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Powerful Women

It was a successful semester at the Student Success Center with several students from the Center graduating at the 2013 Commencement Ceremony, and moving on with an abundance of scholarships. Three students: Karla Cruz, Lizmarie Peralta and Elizabeth Pena have been determined to succeed since stepping on campus a couple of years ago. All three graduated with Honors and received lucrative scholarships to attend Suffolk University, UMASS-Boston and St. Joseph’s College, respectively. However, they did not know where their natural academic abilities would lead them and ongoing conversations at the Center helped them shuffle and weave through the complexities of higher education.

Karla cruised through the ESL program and most of her Business degree, but she wanted a challenge, something that would set her apart from the rest of the pack. During one of her one-to-one sessions, she expressed her desire to apply to Suffolk Law School’s Prelaw Undergraduate Scholars Program (PLUS), an “intensive four-week summer opportunity for undergraduate students to learn more about the practice of law and what it takes to become a successful law student.” Karla received help at the Center with the essay, resume and interview necessary for the application process. She was accepted and completed the program in the summer of 2012. In May 2013, Karla accepted Suffolk’s $18,000 scholarship offer and plans to attend the university in Fall 2013.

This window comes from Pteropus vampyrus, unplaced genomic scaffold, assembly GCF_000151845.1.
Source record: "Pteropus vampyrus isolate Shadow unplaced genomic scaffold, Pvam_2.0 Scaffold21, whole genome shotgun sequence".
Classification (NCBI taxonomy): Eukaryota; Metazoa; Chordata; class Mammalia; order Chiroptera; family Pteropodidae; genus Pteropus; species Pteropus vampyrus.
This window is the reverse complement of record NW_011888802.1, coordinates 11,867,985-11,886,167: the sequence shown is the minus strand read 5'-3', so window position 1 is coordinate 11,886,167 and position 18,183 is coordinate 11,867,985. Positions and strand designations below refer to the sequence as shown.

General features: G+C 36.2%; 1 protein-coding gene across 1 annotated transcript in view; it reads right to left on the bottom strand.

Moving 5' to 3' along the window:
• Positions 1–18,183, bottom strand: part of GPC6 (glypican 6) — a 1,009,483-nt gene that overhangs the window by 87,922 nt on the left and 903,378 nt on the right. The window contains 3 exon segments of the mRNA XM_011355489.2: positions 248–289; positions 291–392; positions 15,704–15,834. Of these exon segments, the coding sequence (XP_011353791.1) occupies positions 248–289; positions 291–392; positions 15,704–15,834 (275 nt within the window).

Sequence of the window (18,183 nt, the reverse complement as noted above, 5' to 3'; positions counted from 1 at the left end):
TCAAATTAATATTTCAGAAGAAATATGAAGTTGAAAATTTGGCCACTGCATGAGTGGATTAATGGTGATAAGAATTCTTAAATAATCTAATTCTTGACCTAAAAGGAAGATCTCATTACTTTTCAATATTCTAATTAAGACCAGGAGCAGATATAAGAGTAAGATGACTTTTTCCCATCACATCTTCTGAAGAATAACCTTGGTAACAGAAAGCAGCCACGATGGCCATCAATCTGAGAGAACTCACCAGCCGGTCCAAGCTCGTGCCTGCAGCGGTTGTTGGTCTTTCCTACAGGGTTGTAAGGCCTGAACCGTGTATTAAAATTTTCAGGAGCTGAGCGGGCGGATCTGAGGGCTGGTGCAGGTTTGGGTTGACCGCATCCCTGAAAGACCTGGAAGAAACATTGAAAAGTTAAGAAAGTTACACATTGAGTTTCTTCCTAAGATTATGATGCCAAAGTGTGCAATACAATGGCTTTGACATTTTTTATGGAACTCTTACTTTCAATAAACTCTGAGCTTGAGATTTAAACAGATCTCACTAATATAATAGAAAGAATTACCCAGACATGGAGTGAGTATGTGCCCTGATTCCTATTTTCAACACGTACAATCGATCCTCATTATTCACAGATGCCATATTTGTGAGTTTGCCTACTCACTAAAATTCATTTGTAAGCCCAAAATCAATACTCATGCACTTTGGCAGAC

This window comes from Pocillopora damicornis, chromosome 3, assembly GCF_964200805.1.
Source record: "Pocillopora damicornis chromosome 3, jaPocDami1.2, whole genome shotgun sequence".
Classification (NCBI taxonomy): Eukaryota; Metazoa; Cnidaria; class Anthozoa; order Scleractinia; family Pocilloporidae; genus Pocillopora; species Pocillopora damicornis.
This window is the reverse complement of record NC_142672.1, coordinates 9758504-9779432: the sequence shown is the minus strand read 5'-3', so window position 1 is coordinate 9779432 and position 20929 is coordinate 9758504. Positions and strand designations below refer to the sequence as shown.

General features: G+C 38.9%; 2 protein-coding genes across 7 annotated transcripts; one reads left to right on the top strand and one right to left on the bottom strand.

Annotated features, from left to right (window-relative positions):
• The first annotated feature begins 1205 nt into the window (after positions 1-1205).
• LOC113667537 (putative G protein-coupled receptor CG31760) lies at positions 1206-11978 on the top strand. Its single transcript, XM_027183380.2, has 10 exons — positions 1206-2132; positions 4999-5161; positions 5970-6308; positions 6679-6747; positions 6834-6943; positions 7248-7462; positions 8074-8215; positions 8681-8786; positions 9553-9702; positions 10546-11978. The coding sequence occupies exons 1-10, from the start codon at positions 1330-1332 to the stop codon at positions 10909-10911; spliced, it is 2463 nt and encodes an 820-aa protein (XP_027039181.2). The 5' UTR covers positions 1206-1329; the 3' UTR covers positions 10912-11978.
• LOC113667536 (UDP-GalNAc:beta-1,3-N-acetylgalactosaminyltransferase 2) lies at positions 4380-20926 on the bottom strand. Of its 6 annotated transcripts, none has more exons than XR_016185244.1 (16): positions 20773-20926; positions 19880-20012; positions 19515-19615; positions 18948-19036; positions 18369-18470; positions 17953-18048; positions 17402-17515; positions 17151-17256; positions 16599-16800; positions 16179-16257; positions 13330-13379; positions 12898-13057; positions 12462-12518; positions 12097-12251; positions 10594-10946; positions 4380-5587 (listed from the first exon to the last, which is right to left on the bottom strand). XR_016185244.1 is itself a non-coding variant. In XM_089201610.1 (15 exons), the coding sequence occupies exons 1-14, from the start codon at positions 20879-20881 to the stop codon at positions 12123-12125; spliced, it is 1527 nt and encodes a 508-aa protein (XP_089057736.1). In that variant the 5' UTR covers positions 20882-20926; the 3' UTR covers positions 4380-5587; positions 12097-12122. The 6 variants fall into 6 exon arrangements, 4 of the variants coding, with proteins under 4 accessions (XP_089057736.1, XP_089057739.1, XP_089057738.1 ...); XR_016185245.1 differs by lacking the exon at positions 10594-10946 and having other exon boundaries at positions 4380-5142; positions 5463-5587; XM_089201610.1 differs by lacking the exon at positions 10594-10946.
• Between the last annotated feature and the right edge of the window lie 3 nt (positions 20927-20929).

A Tale of Two Jeans

“It was the best of times. It was the worst of times.” This opening from Charles Dickens’ classic, A Tale of Two Cities, illustrates the two extremes of college. Either we’re passing or not. Either we graduate, move on and help with our families’ struggles or we stay stuck at a dead end job. Fortunately, life does not function in such a black & white manner and the journey means more than the destination. In other words, you will remember the ups and downs of college more than the stage walk to receive your degree.

Jean Carlos is the perfect example of a student who came to the Center without many study skills, but understood that college is a marathon and not a sprint. When he first came to the Center, he was failing most of his courses, but he did not get discouraged. He continued to come almost every day, did his homework, asked for help and kept active on campus.